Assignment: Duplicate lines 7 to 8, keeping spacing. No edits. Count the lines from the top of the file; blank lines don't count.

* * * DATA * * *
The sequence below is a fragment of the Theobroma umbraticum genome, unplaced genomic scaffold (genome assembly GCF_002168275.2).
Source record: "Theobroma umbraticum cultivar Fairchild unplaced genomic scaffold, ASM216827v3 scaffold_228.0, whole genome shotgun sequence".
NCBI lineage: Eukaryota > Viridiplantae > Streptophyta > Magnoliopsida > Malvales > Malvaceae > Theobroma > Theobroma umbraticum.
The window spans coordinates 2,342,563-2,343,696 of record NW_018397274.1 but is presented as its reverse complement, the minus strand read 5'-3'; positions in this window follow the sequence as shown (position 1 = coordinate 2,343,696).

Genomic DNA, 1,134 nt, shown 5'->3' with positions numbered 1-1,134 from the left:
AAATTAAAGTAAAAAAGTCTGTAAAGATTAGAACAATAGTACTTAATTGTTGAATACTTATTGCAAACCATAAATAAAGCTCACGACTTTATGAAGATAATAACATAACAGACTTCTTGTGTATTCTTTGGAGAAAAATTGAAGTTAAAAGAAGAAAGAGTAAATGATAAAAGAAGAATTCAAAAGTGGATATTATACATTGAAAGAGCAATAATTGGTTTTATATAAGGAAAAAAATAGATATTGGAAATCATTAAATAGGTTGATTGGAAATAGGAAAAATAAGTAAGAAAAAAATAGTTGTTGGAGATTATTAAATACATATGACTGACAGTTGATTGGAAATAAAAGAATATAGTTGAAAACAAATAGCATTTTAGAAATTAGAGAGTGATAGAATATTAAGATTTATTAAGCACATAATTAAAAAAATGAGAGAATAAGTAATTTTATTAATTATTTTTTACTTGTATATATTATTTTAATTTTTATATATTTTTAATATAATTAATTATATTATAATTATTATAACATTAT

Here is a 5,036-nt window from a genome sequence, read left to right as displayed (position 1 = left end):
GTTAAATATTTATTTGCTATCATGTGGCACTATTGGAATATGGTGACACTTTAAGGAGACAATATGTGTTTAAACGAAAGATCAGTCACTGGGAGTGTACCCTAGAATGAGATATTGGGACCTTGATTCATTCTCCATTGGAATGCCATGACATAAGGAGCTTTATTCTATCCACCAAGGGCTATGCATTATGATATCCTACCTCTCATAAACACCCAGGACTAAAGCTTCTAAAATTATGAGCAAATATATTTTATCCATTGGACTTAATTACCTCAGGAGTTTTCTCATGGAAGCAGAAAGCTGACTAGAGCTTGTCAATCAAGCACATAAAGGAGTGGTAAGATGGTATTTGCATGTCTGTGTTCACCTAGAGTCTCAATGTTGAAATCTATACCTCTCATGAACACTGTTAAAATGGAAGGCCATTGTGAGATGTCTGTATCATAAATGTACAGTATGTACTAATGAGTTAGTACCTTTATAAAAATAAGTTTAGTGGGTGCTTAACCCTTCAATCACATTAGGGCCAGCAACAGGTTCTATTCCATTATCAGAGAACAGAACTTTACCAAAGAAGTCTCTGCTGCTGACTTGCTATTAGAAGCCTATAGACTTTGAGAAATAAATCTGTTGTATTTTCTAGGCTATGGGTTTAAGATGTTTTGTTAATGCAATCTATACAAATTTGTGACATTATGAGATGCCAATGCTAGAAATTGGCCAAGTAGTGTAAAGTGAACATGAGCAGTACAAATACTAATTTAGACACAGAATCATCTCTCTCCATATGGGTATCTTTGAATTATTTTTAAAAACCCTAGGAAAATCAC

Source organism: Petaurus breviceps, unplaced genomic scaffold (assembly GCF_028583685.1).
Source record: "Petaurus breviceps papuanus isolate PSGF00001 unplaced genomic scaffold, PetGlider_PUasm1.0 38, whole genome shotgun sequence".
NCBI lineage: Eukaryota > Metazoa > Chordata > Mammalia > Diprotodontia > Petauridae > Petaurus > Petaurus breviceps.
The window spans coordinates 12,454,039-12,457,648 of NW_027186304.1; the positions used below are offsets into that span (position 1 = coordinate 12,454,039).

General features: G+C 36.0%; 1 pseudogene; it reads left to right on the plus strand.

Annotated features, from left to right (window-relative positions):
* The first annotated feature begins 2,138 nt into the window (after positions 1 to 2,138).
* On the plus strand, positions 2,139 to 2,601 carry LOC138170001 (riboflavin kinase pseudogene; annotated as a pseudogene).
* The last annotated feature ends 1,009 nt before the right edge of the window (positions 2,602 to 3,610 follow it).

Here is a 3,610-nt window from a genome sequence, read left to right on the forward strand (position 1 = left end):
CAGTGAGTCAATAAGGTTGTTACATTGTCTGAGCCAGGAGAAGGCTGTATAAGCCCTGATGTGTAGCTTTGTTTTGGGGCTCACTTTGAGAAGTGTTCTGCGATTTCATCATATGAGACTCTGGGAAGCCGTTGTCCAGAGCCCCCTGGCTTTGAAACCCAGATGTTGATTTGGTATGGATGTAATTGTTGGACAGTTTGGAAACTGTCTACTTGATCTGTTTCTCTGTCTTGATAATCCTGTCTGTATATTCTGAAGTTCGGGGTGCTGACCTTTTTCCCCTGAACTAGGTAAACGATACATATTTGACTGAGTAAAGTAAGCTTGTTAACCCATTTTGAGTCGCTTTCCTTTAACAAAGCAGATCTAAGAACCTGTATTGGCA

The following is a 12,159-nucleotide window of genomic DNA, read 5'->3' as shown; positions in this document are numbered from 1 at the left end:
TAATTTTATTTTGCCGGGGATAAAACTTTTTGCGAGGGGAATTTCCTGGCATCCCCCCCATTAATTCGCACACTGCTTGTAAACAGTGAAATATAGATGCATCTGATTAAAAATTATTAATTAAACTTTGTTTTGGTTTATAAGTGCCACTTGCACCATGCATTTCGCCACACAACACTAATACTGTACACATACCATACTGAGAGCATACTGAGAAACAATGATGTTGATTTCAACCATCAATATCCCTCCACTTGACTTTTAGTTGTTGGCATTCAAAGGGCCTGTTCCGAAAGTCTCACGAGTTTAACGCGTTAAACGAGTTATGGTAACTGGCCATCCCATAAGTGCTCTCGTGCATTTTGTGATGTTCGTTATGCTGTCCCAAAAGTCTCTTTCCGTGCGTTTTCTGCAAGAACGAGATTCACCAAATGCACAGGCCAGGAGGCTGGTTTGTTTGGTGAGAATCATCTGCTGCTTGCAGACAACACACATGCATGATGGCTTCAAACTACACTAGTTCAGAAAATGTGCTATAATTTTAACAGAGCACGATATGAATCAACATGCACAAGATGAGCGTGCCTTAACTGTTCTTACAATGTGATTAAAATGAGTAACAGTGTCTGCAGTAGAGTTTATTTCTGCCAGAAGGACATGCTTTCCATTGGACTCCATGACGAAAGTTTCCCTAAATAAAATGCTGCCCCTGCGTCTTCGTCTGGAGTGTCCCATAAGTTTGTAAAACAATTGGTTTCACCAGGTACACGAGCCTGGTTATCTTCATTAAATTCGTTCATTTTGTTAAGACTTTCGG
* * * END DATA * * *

Here is a 5,036-nt window from a genome sequence, read left to right as displayed (position 1 = left end):
GTTAAATATTTATTTGCTATCATGTGGCACTATTGGAATATGGTGACACTTTAAGGAGACAATATGTGTTTAAACGAAAGATCAGTCACTGGGAGTGTACCCTAGAATGAGATATTGGGACCTTGATTCATTCTCCATTGGAATGCCATGACATAAGGAGCTTTATTCTATCCACCAAGGGCTATGCATTATGATATCCTACCTCTCATAAACACCCAGGACTAAAGCTTCTAAAATTATGAGCAAATATATTTTATCCATTGGACTTAATTACCTCAGGAGTTTTCTCATGGAAGCAGAAAGCTGACTAGAGCTTGTCAATCAAGCACATAAAGGAGTGGTAAGATGGTATTTGCATGTCTGTGTTCACCTAGAGTCTCAATGTTGAAATCTATACCTCTCATGAACACTGTTAAAATGGAAGGCCATTGTGAGATGTCTGTATCATAAATGTACAGTATGTACTAATGAGTTAGTACCTTTATAAAAATAAGTTTAGTGGGTGCTTAACCCTTCAATCACATTAGGGCCAGCAACAGGTTCTATTCCATTATCAGAGAACAGAACTTTACCAAAGAAGTCTCTGCTGCTGACTTGCTATTAGAAGCCTATAGACTTTGAGAAATAAATCTGTTGTATTTTCTAGGCTATGGGTTTAAGATGTTTTGTTAATGCAATCTATACAAATTTGTGACATTATGAGATGCCAATGCTAGAAATTGGCCAAGTAGTGTAAAGTGAACATGAGCAGTACAAATACTAATTTAGACACAGAATCATCTCTCTCCATATGGGTATCTTTGAATTATTTTTAAAAACCCTAGGAAAATCAC